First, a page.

Harvey Mansfield on economists

Kent Guida sent me this very interesting article; here are a few bits:

The economists I know are generally, as individuals, sober and
cautious, the most respectable of all professors and in their honesty
and reliability representing the best in bourgeois virtue. But when
they get together as economists, they give way to boyish irrational
exuberance over the accomplishments and prospects of economics as a

…Overconfidence in overcoming chance is the way of life recommended by
economists. It is the way of life known as progress by liberals and as
growth by conservatives, who are secretly united by overconfidence in
their knowledge of the future which they describe diversely and call by
different names.

…Now, the main consequence of living the over-confident life is to
believe that virtue is not necessary. Perhaps this is the main cause as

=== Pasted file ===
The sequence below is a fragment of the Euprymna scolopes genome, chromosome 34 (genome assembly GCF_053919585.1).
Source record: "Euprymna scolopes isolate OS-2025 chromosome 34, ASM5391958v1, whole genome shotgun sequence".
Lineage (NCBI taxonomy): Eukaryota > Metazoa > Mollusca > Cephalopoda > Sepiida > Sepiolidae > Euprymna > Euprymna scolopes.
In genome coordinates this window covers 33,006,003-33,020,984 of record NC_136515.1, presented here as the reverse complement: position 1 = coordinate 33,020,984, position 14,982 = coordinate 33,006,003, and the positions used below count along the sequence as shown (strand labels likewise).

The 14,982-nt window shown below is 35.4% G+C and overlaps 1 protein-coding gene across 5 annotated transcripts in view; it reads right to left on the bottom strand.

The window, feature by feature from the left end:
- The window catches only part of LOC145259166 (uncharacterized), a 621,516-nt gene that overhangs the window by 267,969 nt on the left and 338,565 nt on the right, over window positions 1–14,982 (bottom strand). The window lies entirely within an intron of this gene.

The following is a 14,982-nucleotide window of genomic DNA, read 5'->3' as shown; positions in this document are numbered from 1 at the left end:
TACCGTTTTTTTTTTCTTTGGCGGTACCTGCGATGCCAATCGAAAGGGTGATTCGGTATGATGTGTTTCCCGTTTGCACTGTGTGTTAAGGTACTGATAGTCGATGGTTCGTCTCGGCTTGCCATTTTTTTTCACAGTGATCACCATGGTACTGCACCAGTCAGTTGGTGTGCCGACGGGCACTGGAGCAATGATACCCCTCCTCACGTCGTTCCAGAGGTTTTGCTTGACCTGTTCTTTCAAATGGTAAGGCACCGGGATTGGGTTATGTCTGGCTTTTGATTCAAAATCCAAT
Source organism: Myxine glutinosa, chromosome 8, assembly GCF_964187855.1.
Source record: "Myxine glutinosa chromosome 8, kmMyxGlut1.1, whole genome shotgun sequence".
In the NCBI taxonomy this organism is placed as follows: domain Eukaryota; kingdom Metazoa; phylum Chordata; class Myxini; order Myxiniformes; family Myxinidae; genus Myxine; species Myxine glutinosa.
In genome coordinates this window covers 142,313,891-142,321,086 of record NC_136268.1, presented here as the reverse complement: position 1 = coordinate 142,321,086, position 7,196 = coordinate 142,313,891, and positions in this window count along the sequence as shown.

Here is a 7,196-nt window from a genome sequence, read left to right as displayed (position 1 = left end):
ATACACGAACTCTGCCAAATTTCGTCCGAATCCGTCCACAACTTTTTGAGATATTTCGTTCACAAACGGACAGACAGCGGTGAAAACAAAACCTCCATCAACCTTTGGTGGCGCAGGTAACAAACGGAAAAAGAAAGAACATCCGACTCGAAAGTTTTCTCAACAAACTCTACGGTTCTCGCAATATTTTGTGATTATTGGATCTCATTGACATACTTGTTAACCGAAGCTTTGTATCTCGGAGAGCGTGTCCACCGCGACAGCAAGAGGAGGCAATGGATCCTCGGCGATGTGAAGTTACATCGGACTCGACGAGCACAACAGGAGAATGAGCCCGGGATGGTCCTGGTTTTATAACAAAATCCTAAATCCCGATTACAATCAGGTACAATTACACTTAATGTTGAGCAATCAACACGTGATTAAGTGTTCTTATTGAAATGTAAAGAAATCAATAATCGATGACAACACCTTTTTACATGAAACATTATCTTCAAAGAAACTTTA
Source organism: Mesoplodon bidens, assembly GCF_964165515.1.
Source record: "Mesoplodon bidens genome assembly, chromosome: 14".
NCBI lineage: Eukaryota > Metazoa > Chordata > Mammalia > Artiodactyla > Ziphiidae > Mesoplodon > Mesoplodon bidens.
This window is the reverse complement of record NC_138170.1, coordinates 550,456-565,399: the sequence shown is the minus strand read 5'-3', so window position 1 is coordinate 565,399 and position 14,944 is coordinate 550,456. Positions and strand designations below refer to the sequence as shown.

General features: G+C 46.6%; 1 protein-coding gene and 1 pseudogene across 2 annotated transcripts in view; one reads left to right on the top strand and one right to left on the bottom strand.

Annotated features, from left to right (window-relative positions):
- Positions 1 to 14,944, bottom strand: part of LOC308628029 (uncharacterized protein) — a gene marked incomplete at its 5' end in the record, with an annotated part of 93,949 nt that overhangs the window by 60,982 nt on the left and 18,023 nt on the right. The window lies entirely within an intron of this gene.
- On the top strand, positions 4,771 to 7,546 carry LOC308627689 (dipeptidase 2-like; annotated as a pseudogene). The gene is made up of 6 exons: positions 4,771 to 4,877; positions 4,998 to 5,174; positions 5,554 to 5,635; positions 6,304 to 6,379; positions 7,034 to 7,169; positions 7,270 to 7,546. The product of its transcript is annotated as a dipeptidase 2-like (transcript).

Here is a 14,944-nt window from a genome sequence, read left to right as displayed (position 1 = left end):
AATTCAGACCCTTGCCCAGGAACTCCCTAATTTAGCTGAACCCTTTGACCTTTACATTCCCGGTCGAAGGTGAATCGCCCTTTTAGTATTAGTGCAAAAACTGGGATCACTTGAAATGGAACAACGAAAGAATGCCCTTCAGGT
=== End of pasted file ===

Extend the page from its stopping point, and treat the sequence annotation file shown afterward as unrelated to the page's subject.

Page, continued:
well as consequence of that life. Virtue is a chancy quality because
you may not have it or live up to it. It seems less reliable than
self-interest with its allies, fear and greed. Everybody has
self-interest, which is not true of virtue. But at least virtue does
not depend on predicting the future. On the contrary, virtue is a
resource for everyone when bad times come–something to fall back on,
to give cheer, to restore. On top of that, virtue will save you from
being corrupted by good fortune as well. This is the great truth taught
by the Stoics.


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